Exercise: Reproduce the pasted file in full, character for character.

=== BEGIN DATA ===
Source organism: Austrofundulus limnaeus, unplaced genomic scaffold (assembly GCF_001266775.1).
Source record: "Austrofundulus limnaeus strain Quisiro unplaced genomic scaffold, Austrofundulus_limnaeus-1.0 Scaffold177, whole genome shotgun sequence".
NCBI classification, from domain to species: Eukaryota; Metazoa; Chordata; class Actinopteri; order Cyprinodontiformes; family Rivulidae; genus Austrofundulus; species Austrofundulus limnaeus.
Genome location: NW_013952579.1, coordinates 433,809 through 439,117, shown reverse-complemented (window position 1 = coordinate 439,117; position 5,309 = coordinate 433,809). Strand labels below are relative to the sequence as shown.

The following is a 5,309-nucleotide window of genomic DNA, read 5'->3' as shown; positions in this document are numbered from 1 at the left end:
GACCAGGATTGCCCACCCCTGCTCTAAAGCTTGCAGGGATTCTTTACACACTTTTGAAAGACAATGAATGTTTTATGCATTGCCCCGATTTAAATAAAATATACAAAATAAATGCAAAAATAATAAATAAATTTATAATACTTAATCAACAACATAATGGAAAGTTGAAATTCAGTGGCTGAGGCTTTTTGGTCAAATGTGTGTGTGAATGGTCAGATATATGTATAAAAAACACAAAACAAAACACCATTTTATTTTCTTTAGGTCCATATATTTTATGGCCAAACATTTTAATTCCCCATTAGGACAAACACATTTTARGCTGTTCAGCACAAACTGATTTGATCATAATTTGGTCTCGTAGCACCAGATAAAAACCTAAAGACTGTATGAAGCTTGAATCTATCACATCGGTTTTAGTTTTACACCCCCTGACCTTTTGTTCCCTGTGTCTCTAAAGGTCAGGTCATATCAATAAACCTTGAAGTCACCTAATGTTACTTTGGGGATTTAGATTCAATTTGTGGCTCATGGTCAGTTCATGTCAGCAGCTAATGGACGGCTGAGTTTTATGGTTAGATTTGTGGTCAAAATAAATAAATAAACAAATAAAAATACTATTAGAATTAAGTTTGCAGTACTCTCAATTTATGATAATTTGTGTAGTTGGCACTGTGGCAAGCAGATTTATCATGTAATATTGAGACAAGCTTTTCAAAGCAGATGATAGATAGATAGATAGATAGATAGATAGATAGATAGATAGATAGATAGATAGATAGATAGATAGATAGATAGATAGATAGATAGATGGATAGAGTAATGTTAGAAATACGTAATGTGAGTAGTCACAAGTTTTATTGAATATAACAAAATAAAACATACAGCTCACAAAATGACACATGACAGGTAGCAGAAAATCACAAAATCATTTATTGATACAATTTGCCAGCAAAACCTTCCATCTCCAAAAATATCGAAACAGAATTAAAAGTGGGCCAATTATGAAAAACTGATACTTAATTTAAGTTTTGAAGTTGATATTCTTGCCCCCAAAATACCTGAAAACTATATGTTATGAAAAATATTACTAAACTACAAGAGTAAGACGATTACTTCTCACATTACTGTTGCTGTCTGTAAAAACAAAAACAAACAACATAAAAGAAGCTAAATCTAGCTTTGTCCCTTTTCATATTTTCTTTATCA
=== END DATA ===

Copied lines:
Source organism: Austrofundulus limnaeus, unplaced genomic scaffold (assembly GCF_001266775.1).
Source record: "Austrofundulus limnaeus strain Quisiro unplaced genomic scaffold, Austrofundulus_limnaeus-1.0 Scaffold177, whole genome shotgun sequence".
NCBI classification, from domain to species: Eukaryota; Metazoa; Chordata; class Actinopteri; order Cyprinodontiformes; family Rivulidae; genus Austrofundulus; species Austrofundulus limnaeus.
Genome location: NW_013952579.1, coordinates 433,809 through 439,117, shown reverse-complemented (window position 1 = coordinate 439,117; position 5,309 = coordinate 433,809). Strand labels below are relative to the sequence as shown.

The following is a 5,309-nucleotide window of genomic DNA, read 5'->3' as shown; positions in this document are numbered from 1 at the left end:
GACCAGGATTGCCCACCCCTGCTCTAAAGCTTGCAGGGATTCTTTACACACTTTTGAAAGACAATGAATGTTTTATGCATTGCCCCGATTTAAATAAAATATACAAAATAAATGCAAAAATAATAAATAAATTTATAATACTTAATCAACAACATAATGGAAAGTTGAAATTCAGTGGCTGAGGCTTTTTGGTCAAATGTGTGTGTGAATGGTCAGATATATGTATAAAAAACACAAAACAAAACACCATTTTATTTTCTTTAGGTCCATATATTTTATGGCCAAACATTTTAATTCCCCATTAGGACAAACACATTTTARGCTGTTCAGCACAAACTGATTTGATCATAATTTGGTCTCGTAGCACCAGATAAAAACCTAAAGACTGTATGAAGCTTGAATCTATCACATCGGTTTTAGTTTTACACCCCCTGACCTTTTGTTCCCTGTGTCTCTAAAGGTCAGGTCATATCAATAAACCTTGAAGTCACCTAATGTTACTTTGGGGATTTAGATTCAATTTGTGGCTCATGGTCAGTTCATGTCAGCAGCTAATGGACGGCTGAGTTTTATGGTTAGATTTGTGGTCAAAATAAATAAATAAACAAATAAAAATACTATTAGAATTAAGTTTGCAGTACTCTCAATTTATGATAATTTGTGTAGTTGGCACTGTGGCAAGCAGATTTATCATGTAATATTGAGACAAGCTTTTCAAAGCAGATGATAGATAGATAGATAGATAGATAGATAGATAGATAGATAGATAGATAGATAGATAGATAGATAGATAGATAGATAGATAGATAGATGGATAGAGTAATGTTAGAAATACGTAATGTGAGTAGTCACAAGTTTTATTGAATATAACAAAATAAAACATACAGCTCACAAAATGACACATGACAGGTAGCAGAAAATCACAAAATCATTTATTGATACAATTTGCCAGCAAAACCTTCCATCTCCAAAAATATCGAAACAGAATTAAAAGTGGGCCAATTATGAAAAACTGATACTTAATTTAAGTTTTGAAGTTGATATTCTTGCCCCCAAAATACCTGAAAACTATATGTTATGAAAAATATTACTAAACTACAAGAGTAAGACGATTACTTCTCACATTACTGTTGCTGTCTGTAAAAACAAAAACAAACAACATAAAAGAAGCTAAATCTAGCTTTGTCCCTTTTCATATTTTCTTTATCA